Brands need to look at Facebook for what it is

PAY TO PLAY

We’ve been hearing this for a few years now, and it always seems to get progressively more intense and negative with each passing update to Facebook’s algorithms.  As brand social media marketers we hear that content needs to be really “high quality” in order to reach more users organically.  And that “virality” will play a role in how many unique eyeballs see your brand’s posts.  We’ve understood that text posts on Facebook have greater reach but receive lower engagement, and that image posts get the most engagement, but don’t necessarily generate that organic reach every time, and even those ‘rules’ continuously change.  It’s been a tough formula to crack and there hasn’t been a perfect answer.  And now Facebook is blatantly admitting that organic reach is falling off.

What now?

We’ve all been told for a while that it’s becoming more and more pay to play in order to reach your fans on Facebook as a brand.  Some have listened and taken advantage of paid post boosting.  Some have pushed it off thinking that they’ll ride this out and reach as many fans organically as possible until it eventually bottoms out at zero.  Some are just unaware.

Back in 2011 a typical brand post, on average, reached around 18% of the fan base.  So if your brand had 50,000 fans you could assume that an average piece of content was being seen by 9,000 fans.  This percentage has been gradually decreasing over the last couple of years.  Where we sit today is closer to 12% (or lower in many cases).  So now a brand with 50,000 fans is only typically having about 6,000 or so fans seeing the content.  Facebook wants you to put a quarter in the vending machine in order to reach your other 44,000 fans…and their friends.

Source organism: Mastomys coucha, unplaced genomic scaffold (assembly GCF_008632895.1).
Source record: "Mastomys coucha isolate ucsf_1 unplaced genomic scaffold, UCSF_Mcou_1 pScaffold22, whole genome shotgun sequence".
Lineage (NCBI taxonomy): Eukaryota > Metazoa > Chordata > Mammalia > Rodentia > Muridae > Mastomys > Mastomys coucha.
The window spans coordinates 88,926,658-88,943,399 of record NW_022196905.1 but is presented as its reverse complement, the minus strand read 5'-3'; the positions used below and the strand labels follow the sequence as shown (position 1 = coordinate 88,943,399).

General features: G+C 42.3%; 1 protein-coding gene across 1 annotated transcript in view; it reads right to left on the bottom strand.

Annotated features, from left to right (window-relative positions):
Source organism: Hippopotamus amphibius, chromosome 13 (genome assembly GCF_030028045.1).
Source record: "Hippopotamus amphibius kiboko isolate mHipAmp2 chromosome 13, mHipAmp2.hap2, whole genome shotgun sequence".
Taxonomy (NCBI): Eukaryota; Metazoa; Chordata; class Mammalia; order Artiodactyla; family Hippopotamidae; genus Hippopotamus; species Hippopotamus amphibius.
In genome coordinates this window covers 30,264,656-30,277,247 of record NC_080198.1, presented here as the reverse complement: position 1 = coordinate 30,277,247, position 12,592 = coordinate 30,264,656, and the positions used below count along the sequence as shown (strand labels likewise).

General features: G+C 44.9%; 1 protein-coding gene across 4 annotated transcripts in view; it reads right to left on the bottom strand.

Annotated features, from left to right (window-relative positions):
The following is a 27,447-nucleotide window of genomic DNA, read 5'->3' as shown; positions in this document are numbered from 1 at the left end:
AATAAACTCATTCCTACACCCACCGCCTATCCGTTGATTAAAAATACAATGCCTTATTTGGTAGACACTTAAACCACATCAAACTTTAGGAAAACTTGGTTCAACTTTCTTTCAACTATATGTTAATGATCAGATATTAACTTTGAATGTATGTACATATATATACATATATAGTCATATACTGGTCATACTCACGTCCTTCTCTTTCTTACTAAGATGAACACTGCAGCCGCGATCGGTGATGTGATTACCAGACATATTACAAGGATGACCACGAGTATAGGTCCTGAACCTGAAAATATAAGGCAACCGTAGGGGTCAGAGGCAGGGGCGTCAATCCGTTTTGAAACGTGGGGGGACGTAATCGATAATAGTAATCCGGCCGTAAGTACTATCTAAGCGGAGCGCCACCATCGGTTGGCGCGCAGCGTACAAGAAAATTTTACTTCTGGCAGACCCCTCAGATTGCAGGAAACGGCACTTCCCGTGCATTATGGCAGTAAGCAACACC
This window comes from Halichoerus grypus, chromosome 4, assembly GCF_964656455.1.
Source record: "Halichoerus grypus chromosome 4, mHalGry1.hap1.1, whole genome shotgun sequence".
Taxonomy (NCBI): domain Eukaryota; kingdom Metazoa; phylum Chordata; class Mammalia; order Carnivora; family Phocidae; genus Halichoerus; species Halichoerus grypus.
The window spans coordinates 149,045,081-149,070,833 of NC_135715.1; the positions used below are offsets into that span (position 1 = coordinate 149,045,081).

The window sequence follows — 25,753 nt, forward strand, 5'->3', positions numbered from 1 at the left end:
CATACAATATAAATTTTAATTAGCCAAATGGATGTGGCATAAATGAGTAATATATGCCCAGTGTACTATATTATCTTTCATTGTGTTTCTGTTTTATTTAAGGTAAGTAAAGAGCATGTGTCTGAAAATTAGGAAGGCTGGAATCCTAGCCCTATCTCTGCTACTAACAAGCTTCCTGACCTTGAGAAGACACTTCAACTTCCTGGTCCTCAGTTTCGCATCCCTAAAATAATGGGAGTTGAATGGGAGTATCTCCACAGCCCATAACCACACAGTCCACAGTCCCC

If the trend of organic reach drop-off continues, will it just eventually bottom out at zero? With shareholders to please and money to make, and brands eager to reach their audiences – why not?

But what are brands to do?  The way you think about Facebook has to change.

It’s no longer just a free distribution channel for your content.  At some point in the relatively near future, maybe a year or two, all brand content on Facebook will more or less be “ads.”  And when that day comes… if you aren’t paying anything to boost your content, you will be handcuffed by extremely low reach, low engagement, and weak results. Untitled-2

In looking ahead at your Facebook strategy for 2014, look at the channel at least partly as a paid content distribution channel.  Set aside budget to promote the most important content, but regularly.  For example, let’s say you wanted to promote one post a week, all year.  The goal is to reach 30,000 users on those posts, but you realize as your fan base increases this number should increase as well. According to Facebook that should fall somewhere around a $60 spend to hit that 30,000 fans right now.  Do some simple math.  Planning ahead for 2014 you could set aside somewhere around $3,000 – $4,000 to cover post promotion each week throughout the year.  Put in a buffer to increase your reach as your audience grows.  Many brands right now look at Facebook promotion as only for special occasions, contests, limited time offers, etc – and they retroactively are learning of the difficulties with the Facebook algorithm and reach on everyday content.  So, plan ahead. Make it part of your strategy if you want to take advantage of this channel, this huge audience, and the large opportunity for new growth and engagement.  But as always, make sure anything you are doing, promoting, and putting out there ties back to goals.

The AdAge article said it really well – (I’m paraphrasing) that Facebook fan acquisition now days isn’t just to increase your audience, because the vast majority won’t see your content anyway.  No, Facebook acquisition moving into 2014 is to make your future promoted content work better.  Build the right audience and community, and then boost the content that these users want to see.

This might be a bummer for some people, but this isn’t really news.  It’s been this way for a while now but has gotten increasingly harder for brands in recent months.  We’re hitting a Facebook tipping point where brands need to look at the platform differently and plan their content distribution around what it is ultimately becoming – a paid distribution channel.

Change the way you think about Facebook branded content, shift your strategy, and you’ll be in good shape to take on 2014.

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